It isn’t what people do for show that interests me most, but what they do day-to-day. Perhaps that is part of the fascination that Pompeii holds for me. Like Skara Brae in the Orkneys, it is a city preserved in time, where everyone departed in a mass exodus, leaving behind the clues to the workings of their everyday lives.
It has been more than four decades since I last walked these streets, and five since I first read about the cataclysmic eruption that ultimately buried the city nearly 2000 years ago. Walking into the ruined city brought me face to face with my young self as well as the ancients who once lived here. Older and hopefully wiser, my heart responded to the same strange tugs as I thought about the fear that must surely have permeated the city when Vesuvius roared to life and began to spew its ash.
I suspect today’s walk will play out in my heart for some time as I continue to come to grips with the history that unfolded here, and with the young girl I was when my own feet first walked on these ancient cobblestones. Back then, the idea of my getting old had not really crossed my mind; today I walked with appreciation for the opportunity to revisit a significant place where I could walk with the ghosts of my own childhood.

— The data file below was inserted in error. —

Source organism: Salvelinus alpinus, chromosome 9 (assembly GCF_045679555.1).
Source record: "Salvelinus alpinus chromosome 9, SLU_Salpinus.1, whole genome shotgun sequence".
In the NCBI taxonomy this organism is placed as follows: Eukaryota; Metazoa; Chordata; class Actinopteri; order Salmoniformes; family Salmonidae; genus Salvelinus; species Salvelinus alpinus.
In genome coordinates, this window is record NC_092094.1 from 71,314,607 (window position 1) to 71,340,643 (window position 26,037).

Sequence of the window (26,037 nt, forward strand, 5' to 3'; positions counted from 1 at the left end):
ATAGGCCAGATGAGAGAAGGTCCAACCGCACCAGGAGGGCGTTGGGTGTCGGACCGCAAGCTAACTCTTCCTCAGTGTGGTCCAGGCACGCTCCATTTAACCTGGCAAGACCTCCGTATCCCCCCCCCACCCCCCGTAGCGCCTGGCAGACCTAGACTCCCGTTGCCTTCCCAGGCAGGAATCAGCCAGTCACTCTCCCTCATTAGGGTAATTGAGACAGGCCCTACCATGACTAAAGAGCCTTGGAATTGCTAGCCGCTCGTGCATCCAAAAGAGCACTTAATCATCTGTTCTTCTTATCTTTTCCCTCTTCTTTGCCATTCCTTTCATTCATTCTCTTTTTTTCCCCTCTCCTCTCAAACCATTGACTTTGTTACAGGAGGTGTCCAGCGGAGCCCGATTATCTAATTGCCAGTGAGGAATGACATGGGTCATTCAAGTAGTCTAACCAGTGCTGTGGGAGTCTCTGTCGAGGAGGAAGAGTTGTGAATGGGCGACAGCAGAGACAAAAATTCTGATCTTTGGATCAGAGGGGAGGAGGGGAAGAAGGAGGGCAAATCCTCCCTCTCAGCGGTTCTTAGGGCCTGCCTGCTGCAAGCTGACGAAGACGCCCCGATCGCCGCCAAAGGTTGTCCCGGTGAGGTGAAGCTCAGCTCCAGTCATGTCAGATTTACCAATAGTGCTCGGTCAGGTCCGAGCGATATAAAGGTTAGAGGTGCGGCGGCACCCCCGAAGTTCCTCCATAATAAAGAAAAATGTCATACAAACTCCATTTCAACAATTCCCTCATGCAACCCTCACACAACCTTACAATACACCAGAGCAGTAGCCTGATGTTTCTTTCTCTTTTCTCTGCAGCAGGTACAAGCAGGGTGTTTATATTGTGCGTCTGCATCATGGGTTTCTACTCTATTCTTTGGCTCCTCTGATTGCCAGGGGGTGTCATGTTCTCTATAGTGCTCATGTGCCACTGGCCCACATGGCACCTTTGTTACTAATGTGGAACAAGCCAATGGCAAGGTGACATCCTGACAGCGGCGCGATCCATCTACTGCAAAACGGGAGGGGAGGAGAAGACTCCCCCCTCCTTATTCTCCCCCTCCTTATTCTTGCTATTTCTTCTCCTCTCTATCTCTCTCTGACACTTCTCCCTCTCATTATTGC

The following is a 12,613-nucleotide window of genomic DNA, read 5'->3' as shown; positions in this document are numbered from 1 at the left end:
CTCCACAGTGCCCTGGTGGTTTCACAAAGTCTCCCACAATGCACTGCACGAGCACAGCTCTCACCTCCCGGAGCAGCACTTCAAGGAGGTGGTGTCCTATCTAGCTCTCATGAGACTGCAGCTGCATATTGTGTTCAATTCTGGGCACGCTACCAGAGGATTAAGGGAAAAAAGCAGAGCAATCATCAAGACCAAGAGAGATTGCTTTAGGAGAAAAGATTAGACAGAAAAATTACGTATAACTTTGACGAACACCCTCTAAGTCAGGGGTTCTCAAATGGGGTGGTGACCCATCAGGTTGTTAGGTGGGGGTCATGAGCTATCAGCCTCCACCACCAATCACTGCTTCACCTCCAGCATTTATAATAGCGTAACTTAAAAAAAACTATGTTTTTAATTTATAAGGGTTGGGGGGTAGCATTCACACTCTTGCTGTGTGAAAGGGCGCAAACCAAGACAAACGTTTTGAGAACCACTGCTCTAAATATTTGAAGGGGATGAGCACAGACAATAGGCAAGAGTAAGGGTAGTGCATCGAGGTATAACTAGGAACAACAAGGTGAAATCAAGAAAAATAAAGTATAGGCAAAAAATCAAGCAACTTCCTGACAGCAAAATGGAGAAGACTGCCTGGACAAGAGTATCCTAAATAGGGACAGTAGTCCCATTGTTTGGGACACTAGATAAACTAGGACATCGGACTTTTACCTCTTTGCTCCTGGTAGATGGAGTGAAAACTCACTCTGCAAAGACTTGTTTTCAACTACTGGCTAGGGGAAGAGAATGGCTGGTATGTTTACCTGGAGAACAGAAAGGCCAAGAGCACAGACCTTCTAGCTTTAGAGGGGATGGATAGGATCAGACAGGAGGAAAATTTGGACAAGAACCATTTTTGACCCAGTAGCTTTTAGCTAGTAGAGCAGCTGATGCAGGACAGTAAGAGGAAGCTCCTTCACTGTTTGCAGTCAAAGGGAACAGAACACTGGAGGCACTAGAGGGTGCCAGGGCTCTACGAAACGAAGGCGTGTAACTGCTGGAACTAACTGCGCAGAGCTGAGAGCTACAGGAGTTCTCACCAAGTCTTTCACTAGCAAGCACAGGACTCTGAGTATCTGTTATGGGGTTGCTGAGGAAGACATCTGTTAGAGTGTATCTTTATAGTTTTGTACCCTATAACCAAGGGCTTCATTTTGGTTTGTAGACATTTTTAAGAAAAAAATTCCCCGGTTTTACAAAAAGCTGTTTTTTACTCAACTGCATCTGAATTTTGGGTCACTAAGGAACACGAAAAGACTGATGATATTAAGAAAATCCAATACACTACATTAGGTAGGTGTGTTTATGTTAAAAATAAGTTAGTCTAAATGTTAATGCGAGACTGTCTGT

And…. It was a delight to be there with Jeff, visiting this place with its history of labyrinth symbolism. At one time, there were at least 6 labyrinths in Pompeii, and we can hold the hope that some of those will someday be back on public display.
Following yesterday’s snowy mountain roads and sub-freezing temperatures, today’s cerulean skies and balmy temperatures were a welcome surprise… After three hours of wandering through layers of history, it was nice to relax outside with an icy gelato as we readjusted to the twenty first century and prepared to head for home.